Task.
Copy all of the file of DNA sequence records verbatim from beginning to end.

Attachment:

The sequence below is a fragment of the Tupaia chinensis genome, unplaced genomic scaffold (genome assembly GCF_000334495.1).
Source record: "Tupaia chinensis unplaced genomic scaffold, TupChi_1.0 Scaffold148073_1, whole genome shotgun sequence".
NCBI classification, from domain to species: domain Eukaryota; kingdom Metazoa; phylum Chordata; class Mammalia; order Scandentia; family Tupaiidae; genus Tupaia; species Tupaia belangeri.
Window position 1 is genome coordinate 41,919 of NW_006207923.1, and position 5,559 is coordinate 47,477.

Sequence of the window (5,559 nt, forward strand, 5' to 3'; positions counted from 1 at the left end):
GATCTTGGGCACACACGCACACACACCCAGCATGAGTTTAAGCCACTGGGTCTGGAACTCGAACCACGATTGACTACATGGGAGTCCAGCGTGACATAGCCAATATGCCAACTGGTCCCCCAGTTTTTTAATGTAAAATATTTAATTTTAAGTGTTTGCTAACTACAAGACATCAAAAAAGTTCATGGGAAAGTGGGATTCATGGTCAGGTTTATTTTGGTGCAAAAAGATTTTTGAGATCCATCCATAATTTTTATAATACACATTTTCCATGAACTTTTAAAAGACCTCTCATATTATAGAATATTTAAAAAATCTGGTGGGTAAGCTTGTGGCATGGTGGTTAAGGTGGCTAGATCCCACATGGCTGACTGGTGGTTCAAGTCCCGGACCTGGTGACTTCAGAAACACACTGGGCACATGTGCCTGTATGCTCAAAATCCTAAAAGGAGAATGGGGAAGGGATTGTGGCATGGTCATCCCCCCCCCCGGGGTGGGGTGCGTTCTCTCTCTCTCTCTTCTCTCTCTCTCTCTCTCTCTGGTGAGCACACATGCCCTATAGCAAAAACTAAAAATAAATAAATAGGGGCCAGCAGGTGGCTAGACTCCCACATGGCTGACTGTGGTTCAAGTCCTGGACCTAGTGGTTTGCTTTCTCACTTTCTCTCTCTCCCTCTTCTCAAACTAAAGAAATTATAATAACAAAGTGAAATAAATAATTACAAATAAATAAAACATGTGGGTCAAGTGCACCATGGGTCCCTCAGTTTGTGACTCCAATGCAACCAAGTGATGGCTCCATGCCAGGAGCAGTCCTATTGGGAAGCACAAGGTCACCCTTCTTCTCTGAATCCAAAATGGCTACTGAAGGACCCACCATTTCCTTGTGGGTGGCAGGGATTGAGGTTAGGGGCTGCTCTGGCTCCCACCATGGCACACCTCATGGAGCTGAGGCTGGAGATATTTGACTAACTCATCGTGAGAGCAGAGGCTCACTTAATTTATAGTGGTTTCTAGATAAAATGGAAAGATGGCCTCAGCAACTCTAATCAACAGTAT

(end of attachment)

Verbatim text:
The sequence below is a fragment of the Tupaia chinensis genome, unplaced genomic scaffold (genome assembly GCF_000334495.1).
Source record: "Tupaia chinensis unplaced genomic scaffold, TupChi_1.0 Scaffold148073_1, whole genome shotgun sequence".
NCBI classification, from domain to species: domain Eukaryota; kingdom Metazoa; phylum Chordata; class Mammalia; order Scandentia; family Tupaiidae; genus Tupaia; species Tupaia belangeri.
Window position 1 is genome coordinate 41,919 of NW_006207923.1, and position 5,559 is coordinate 47,477.

Sequence of the window (5,559 nt, forward strand, 5' to 3'; positions counted from 1 at the left end):
GATCTTGGGCACACACGCACACACACCCAGCATGAGTTTAAGCCACTGGGTCTGGAACTCGAACCACGATTGACTACATGGGAGTCCAGCGTGACATAGCCAATATGCCAACTGGTCCCCCAGTTTTTTAATGTAAAATATTTAATTTTAAGTGTTTGCTAACTACAAGACATCAAAAAAGTTCATGGGAAAGTGGGATTCATGGTCAGGTTTATTTTGGTGCAAAAAGATTTTTGAGATCCATCCATAATTTTTATAATACACATTTTCCATGAACTTTTAAAAGACCTCTCATATTATAGAATATTTAAAAAATCTGGTGGGTAAGCTTGTGGCATGGTGGTTAAGGTGGCTAGATCCCACATGGCTGACTGGTGGTTCAAGTCCCGGACCTGGTGACTTCAGAAACACACTGGGCACATGTGCCTGTATGCTCAAAATCCTAAAAGGAGAATGGGGAAGGGATTGTGGCATGGTCATCCCCCCCCCCGGGGTGGGGTGCGTTCTCTCTCTCTCTCTTCTCTCTCTCTCTCTCTCTCTGGTGAGCACACATGCCCTATAGCAAAAACTAAAAATAAATAAATAGGGGCCAGCAGGTGGCTAGACTCCCACATGGCTGACTGTGGTTCAAGTCCTGGACCTAGTGGTTTGCTTTCTCACTTTCTCTCTCTCCCTCTTCTCAAACTAAAGAAATTATAATAACAAAGTGAAATAAATAATTACAAATAAATAAAACATGTGGGTCAAGTGCACCATGGGTCCCTCAGTTTGTGACTCCAATGCAACCAAGTGATGGCTCCATGCCAGGAGCAGTCCTATTGGGAAGCACAAGGTCACCCTTCTTCTCTGAATCCAAAATGGCTACTGAAGGACCCACCATTTCCTTGTGGGTGGCAGGGATTGAGGTTAGGGGCTGCTCTGGCTCCCACCATGGCACACCTCATGGAGCTGAGGCTGGAGATATTTGACTAACTCATCGTGAGAGCAGAGGCTCACTTAATTTATAGTGGTTTCTAGATAAAATGGAAAGATGGCCTCAGCAACTCTAATCAACAGTAT